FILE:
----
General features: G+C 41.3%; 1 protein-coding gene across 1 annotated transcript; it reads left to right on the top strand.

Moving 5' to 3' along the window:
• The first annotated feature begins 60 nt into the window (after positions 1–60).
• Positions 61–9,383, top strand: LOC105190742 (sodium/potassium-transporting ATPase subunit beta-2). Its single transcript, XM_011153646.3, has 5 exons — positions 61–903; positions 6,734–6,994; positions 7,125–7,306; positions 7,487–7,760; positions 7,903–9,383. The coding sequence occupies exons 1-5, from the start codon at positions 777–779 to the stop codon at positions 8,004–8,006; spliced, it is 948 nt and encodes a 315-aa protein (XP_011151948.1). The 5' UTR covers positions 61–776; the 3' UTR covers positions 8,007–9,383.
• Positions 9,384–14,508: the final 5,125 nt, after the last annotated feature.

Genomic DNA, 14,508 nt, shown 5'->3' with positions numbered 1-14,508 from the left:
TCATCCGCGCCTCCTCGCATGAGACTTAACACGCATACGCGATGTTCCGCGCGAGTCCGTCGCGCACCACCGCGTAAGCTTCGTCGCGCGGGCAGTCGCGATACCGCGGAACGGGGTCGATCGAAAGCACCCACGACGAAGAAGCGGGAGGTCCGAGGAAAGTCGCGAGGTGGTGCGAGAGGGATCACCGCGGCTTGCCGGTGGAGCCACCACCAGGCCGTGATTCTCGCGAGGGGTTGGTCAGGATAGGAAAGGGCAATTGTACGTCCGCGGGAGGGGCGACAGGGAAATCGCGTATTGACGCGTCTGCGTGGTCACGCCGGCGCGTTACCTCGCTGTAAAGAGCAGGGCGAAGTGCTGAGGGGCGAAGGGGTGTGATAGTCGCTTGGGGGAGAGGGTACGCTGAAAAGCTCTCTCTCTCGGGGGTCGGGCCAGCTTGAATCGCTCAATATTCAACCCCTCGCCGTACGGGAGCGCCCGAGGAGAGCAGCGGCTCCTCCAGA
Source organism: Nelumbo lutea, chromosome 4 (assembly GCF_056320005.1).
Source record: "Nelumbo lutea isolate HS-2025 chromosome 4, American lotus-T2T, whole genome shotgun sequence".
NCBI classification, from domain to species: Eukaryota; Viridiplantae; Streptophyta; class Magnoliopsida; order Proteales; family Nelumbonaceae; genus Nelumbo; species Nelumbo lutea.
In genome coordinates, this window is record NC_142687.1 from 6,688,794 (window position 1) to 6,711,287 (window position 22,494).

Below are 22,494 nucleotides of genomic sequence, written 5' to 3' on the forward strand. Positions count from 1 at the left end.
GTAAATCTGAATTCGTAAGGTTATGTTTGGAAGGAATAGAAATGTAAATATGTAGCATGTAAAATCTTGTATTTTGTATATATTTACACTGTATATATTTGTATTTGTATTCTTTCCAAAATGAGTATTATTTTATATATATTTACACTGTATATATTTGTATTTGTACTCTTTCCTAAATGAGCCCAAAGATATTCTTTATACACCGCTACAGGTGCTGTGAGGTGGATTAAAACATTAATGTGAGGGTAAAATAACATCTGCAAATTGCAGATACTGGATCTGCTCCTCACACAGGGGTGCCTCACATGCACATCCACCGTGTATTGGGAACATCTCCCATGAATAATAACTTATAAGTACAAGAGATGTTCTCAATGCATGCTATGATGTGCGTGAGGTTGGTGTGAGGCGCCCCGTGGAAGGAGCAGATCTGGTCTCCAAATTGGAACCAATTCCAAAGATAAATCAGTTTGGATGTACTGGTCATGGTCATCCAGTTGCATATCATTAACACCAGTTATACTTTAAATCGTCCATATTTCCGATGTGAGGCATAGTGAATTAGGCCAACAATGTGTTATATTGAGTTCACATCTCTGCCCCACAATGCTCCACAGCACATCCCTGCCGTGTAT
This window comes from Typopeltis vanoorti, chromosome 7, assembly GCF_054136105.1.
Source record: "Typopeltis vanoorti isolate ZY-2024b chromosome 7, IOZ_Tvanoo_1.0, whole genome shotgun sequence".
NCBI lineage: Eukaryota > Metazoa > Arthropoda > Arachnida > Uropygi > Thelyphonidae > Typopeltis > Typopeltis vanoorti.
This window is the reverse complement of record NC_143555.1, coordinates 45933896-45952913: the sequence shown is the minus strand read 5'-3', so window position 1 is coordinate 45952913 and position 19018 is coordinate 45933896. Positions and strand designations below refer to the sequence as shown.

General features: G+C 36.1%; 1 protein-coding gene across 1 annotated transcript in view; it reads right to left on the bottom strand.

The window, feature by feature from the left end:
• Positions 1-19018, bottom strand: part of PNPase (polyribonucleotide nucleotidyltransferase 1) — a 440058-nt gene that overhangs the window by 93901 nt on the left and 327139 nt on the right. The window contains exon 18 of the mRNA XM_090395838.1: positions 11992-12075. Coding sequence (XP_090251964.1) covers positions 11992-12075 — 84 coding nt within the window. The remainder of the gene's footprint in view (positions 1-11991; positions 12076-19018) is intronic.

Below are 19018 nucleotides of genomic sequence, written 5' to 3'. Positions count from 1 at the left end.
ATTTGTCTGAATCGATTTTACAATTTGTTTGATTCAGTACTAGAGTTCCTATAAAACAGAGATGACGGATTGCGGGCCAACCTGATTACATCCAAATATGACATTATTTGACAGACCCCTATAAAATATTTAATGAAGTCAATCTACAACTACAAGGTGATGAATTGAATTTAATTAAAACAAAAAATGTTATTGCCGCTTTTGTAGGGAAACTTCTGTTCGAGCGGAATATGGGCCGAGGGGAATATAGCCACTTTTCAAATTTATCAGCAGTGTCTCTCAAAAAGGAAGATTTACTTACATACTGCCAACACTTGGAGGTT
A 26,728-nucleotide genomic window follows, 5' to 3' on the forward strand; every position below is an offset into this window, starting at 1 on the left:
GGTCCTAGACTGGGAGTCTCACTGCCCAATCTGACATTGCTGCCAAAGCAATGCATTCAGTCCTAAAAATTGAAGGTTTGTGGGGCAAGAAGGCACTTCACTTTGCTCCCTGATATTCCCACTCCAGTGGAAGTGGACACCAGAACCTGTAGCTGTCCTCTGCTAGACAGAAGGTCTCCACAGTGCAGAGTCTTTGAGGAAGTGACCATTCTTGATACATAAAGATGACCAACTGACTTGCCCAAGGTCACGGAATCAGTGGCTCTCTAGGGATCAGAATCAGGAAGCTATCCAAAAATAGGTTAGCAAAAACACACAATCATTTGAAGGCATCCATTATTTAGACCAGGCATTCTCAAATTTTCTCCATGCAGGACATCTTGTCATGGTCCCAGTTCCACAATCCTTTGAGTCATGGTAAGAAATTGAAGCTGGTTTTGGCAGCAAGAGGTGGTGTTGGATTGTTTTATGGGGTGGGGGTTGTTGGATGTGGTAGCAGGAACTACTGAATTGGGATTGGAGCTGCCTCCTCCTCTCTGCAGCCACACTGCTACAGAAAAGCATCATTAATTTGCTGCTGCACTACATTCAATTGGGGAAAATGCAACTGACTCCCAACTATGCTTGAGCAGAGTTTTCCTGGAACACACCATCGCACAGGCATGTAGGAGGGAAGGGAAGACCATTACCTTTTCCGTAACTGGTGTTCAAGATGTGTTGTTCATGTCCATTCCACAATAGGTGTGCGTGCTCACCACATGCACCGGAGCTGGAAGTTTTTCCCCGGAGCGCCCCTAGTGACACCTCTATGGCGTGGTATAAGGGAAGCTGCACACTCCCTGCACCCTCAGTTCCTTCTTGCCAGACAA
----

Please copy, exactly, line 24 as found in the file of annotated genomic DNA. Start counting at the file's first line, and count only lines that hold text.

GGTCCTAGACTGGGAGTCTCACTGCCCAATCTGACATTGCTGCCAAAGCAATGCATTCAGTCCTAAAAATTGAAGGTTTGTGGGGCAAGAAGGCACTTCACTTTGCTCCCTGATATTCCCACTCCAGTGGAAGTGGACACCAGAACCTGTAGCTGTCCTCTGCTAGACAGAAGGTCTCCACAGTGCAGAGTCTTTGAGGAAGTGACCATTCTTGATACATAAAGATGACCAACTGACTTGCCCAAGGTCACGGAATCAGTGGCTCTCTAGGGATCAGAATCAGGAAGCTATCCAAAAATAGGTTAGCAAAAACACACAATCATTTGAAGGCATCCATTATTTAGACCAGGCATTCTCAAATTTTCTCCATGCAGGACATCTTGTCATGGTCCCAGTTCCACAATCCTTTGAGTCATGGTAAGAAATTGAAGCTGGTTTTGGCAGCAAGAGGTGGTGTTGGATTGTTTTATGGGGTGGGGGTTGTTGGATGTGGTAGCAGGAACTACTGAATTGGGATTGGAGCTGCCTCCTCCTCTCTGCAGCCACACTGCTACAGAAAAGCATCATTAATTTGCTGCTGCACTACATTCAATTGGGGAAAATGCAACTGACTCCCAACTATGCTTGAGCAGAGTTTTCCTGGAACACACCATCGCACAGGCATGTAGGAGGGAAGGGAAGACCATTACCTTTTCCGTAACTGGTGTTCAAGATGTGTTGTTCATGTCCATTCCACAATAGGTGTGCGTGCTCACCACATGCACCGGAGCTGGAAGTTTTTCCCCGGAGCGCCCCTAGTGACACCTCTATGGCGTGGTATAAGGGAAGCTGCACACTCCCTGCACCCTCAGTTCCTTCTTGCCAGACAA